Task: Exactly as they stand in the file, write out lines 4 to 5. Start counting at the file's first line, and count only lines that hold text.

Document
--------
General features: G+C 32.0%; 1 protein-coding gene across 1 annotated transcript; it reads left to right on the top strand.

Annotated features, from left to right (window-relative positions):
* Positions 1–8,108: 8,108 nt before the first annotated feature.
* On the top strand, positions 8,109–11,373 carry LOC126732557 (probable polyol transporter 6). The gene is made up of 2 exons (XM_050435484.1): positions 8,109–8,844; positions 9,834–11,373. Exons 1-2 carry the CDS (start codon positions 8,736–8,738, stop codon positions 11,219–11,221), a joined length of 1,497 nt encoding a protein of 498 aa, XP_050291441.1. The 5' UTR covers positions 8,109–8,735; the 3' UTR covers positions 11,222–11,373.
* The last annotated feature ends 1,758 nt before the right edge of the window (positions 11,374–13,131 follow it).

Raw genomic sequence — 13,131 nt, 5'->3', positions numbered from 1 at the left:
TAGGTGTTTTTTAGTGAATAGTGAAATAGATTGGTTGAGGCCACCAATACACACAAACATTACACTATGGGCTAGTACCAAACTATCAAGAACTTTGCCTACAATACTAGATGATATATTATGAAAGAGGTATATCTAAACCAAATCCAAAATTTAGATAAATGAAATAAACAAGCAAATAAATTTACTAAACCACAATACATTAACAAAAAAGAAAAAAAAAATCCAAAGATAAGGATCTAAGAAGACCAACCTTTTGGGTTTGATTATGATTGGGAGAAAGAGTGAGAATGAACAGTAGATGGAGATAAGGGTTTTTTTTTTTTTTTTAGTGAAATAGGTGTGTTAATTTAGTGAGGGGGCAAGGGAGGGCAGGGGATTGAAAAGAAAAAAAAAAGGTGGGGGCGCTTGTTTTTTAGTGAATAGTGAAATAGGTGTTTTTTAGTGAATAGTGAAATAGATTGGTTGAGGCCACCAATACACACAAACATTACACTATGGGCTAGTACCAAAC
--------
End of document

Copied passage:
* On the top strand, positions 8,109–11,373 carry LOC126732557 (probable polyol transporter 6). The gene is made up of 2 exons (XM_050435484.1): positions 8,109–8,844; positions 9,834–11,373. Exons 1-2 carry the CDS (start codon positions 8,736–8,738, stop codon positions 11,219–11,221), a joined length of 1,497 nt encoding a protein of 498 aa, XP_050291441.1. The 5' UTR covers positions 8,109–8,735; the 3' UTR covers positions 11,222–11,373.
* The last annotated feature ends 1,758 nt before the right edge of the window (positions 11,374–13,131 follow it).